A tube 22 is centrally mounted on the cup-shaped member 10, the tube in turn slidably accommodating the rod 14. A circular seal 23 is mounted in a groove around the tube 22 to insure sealing with respect to the atmosphere between the first unit including the float and the second unit including the electrical equipment. A nut 24, screwed on the insulated portion of the tube 22, fixes the cupshaped member 10 to the float within the casing 12. Two hollow screws 26, mounted through the cup 10 and passing through the casing 12, hold the first two units assembled and also provide watertight passages for an aerial cable 27 and a supply wire 28. The supply wire 28 is connected to a light (not shown) which is mounted at the: top of the buoy. The screws 26, as well as the tube 22 may be connected to the cup-shaped member 10 by soldering.
The electronic equipment unit of FIGURE 2 constitutes a chassis shown in a single piece for clarity of representation. The central post of the frame, which is hollow and open at its upper end (at the left of FIGURE 2) has a spring 30 disposed therein and is perforated with small openings such as at 31. A head 32, mounted on the open end of the post, carries a circular seal 33. Two openings 34, provided with sealing rings 35 are disposed through the head 32 to enable the screws 26 of the first unit to pass through the second unit when the units are assembled. At assembly, an enlarged bore 36 also accommodates the nut 24 of the first unit. A valve 37 is mounted through the head 32, and engages a circular seal 38, the valve being maintained in this position by a spring 39 which is disposed between the bottom of a socket 4t) and a nut 41 screwed on the valve rod.
The lower wall (on the right hand side of the drawing) of the frame 42, carries a circular seal 43. Seals 33 and 43 will serve in the final assembly operation to provide watertight engagement between the units and the external housing when disposed therein.
A pair of bosses 44 comprising housings 45 are provided for receiving rods from the third unit to enable the units to be secured together. In securing the units, two threaded holes 46 are disposed through the wall 42 to receive screws therein, the heads of which are accommodated within the sockets 47. Watertight passages such as shown in 48 are provided to accommodate the cables and wire leads which are necessary to connect the supply unit to the electronic equipment unit. A flat circular seal 49 engages a deep groove 50 in the wall 42 and insures, after final assembly, a sealing engagement with the supply unit.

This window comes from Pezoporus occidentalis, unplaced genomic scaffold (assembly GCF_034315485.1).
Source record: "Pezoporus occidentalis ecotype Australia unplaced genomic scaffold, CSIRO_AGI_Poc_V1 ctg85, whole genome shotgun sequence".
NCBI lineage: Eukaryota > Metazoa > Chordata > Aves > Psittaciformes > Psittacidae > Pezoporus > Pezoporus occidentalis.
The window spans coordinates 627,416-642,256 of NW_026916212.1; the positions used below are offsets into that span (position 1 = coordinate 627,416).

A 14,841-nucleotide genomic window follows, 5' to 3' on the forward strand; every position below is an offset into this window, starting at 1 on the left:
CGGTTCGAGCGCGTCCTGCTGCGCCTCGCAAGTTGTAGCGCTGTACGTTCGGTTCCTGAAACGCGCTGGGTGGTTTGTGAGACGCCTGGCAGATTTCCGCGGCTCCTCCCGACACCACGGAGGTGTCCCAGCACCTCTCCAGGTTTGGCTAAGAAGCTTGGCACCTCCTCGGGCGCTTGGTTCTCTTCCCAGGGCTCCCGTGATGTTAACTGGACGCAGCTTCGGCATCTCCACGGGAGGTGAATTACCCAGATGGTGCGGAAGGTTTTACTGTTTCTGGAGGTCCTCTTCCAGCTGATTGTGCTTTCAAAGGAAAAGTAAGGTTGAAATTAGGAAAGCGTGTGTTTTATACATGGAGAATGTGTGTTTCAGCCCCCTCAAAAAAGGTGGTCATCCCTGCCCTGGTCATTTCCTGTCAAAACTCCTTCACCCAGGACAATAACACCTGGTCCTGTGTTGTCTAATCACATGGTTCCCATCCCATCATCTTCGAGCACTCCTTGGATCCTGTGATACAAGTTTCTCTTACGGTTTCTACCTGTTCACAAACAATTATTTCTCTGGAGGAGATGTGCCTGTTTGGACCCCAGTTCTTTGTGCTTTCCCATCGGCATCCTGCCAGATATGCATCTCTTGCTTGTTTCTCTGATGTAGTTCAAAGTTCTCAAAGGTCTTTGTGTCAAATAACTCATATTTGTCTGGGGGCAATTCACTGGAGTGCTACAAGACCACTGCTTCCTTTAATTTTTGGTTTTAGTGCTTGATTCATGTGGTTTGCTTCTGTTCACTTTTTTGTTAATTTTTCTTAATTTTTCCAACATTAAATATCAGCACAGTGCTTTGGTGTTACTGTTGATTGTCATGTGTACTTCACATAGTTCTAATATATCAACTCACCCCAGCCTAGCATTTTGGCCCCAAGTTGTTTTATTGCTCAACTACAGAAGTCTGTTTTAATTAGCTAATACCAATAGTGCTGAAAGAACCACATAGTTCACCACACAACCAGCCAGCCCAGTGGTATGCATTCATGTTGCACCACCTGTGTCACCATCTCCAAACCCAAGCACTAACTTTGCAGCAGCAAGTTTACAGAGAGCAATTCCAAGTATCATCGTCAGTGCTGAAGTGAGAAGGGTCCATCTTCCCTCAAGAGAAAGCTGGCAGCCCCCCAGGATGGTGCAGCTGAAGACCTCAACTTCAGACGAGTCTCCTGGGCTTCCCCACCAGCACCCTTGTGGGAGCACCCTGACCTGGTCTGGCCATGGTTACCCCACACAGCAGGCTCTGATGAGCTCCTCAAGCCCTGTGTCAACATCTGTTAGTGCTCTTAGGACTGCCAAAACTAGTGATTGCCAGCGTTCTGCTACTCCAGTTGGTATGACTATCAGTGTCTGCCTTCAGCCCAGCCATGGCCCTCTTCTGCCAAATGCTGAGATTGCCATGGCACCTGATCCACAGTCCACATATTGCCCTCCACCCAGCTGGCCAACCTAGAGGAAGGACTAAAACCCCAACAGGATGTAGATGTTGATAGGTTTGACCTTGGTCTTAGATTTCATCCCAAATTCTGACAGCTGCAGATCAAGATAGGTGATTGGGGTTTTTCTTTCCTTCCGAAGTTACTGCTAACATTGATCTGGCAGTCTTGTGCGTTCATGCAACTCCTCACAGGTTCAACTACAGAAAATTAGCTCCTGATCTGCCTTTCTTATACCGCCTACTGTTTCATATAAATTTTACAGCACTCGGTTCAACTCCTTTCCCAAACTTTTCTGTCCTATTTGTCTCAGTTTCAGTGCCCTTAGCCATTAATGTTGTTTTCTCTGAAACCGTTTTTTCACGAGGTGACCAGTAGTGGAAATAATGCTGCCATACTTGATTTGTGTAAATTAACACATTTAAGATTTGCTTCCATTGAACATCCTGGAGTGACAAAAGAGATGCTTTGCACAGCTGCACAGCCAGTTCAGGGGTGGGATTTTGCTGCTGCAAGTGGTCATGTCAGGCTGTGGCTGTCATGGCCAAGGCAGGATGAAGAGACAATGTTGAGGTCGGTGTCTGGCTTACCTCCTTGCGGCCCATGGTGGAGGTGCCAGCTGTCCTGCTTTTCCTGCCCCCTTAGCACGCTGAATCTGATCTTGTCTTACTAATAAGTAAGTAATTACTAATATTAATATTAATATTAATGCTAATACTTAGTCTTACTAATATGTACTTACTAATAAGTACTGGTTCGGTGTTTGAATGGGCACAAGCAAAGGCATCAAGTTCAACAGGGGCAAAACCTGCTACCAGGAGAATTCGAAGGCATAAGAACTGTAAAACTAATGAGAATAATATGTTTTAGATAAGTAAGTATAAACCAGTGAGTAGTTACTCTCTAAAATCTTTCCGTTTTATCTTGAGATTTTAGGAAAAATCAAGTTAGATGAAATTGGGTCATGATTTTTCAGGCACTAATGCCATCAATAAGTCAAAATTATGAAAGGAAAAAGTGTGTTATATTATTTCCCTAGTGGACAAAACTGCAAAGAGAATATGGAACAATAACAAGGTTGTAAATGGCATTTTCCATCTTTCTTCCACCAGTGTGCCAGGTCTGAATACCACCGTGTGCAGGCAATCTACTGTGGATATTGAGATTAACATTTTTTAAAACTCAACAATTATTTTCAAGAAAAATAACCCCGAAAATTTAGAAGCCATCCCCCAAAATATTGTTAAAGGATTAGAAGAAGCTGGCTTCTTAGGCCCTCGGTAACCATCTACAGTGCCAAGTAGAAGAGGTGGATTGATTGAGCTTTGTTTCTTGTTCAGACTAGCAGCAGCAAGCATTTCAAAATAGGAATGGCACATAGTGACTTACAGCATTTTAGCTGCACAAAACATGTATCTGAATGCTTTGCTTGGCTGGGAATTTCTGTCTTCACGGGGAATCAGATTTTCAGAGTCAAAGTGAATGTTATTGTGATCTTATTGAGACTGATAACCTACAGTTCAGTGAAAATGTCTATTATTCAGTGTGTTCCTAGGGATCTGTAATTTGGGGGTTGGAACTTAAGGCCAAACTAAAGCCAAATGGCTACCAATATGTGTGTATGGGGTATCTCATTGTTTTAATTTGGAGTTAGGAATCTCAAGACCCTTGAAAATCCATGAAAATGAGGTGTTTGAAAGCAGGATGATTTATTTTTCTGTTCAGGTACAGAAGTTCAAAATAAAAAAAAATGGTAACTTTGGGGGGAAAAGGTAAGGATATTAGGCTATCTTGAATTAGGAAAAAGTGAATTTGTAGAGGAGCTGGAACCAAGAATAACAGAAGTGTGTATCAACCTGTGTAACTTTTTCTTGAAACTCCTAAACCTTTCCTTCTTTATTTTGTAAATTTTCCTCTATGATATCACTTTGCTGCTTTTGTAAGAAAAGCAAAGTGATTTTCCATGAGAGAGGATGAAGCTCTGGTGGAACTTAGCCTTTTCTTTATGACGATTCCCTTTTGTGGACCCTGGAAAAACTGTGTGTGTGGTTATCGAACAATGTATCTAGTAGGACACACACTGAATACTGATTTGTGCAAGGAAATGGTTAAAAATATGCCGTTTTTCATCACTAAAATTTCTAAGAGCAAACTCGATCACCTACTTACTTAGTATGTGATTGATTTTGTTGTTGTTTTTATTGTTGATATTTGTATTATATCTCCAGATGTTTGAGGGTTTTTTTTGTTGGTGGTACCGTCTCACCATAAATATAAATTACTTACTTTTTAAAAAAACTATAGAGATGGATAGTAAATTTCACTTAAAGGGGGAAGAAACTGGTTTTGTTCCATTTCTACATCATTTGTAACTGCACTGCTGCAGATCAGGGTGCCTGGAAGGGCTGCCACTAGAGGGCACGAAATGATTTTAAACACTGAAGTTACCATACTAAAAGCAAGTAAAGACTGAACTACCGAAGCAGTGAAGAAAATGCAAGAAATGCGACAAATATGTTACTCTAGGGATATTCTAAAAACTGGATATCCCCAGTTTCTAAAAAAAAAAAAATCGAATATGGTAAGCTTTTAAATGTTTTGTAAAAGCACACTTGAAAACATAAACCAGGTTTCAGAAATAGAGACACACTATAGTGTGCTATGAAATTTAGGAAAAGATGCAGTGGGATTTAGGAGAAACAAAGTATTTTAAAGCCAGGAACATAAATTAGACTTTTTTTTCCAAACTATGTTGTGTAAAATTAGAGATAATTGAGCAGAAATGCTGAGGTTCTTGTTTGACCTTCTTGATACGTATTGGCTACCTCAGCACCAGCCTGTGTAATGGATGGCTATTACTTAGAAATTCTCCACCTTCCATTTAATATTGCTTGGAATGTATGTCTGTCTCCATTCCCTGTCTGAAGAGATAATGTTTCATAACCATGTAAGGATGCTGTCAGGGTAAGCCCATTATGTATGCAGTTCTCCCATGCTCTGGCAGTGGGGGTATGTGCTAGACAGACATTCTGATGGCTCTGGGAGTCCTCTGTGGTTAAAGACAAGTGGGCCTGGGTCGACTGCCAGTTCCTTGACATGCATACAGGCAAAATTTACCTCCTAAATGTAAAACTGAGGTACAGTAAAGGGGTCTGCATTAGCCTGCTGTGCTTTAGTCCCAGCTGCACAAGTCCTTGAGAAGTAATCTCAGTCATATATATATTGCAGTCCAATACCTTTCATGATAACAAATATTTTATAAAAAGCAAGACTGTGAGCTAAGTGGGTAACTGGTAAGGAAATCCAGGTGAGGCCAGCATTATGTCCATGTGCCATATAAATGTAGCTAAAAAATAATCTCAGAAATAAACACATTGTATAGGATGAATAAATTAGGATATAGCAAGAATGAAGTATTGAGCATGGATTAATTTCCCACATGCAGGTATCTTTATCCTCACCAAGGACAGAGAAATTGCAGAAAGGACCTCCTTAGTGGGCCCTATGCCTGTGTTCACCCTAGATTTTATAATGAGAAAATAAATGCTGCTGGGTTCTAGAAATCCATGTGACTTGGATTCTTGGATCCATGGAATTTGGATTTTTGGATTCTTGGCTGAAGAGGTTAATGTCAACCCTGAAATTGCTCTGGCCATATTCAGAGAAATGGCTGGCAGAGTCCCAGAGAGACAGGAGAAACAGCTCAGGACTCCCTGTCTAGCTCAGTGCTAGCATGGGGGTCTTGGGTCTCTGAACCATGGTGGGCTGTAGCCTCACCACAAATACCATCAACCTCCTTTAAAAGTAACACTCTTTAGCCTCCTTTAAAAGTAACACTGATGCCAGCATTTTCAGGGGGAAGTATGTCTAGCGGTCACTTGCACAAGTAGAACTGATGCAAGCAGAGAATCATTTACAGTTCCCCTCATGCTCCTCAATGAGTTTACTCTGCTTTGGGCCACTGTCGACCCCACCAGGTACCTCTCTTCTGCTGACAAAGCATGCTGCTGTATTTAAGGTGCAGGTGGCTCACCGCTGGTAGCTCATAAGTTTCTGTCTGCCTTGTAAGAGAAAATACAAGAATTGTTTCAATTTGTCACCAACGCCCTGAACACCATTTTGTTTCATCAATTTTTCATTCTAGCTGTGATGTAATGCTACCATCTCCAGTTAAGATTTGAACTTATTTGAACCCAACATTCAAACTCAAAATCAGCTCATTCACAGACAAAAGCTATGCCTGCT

The electronic equipment is indicated by a dotted rectangle surrounding the central post 29, the detail of the equipment not being important since it is outside of the scope of the invention. At least part of the elements of the equipment may be carried by the central post 29.
The third sub-assembly or unit is provided for the supply batteries and the hydrophone and comprises a cylindrical tube 51 closed by a watertight partition 52 which may be soldered to the tube. Two rods 53 are provided to fix the third unit to the second unit. Salt water activated batteries 60 are fixed by any suitable means to the partition. A tubular structure 54 connects the partition 52 to a second partition 55 which has mounted thereon a seal 56 and sealing rings 57, the rings accommodating the rods 53. Watertight passages (not shown) are also provided through the second partition 55 to provide for passage of the electrical wiring. Additional salt water activated batteries are fixed to the partition 55. Holes 58 are disposed through the partition 55 and are closed with salt water destructible plugs 59. Springs 61 are arranged on the rods 53 and bear on the partition 55 to insure the opening of the upper compartment of the batteries when the buoy is activated. A shock absorbing disc is placed on the face of the partition 52 and is disposed toward the coil of the hydrophone cable 63, the cable being disposed in a tubular arrangement to house the hydrophone 64. A second shock absorbing disc 65 is placed within the tube 51 against the lower face of the hydrophone and hydrophone cable arrangement. The arrangement is, per se, outside of the scope of the invention.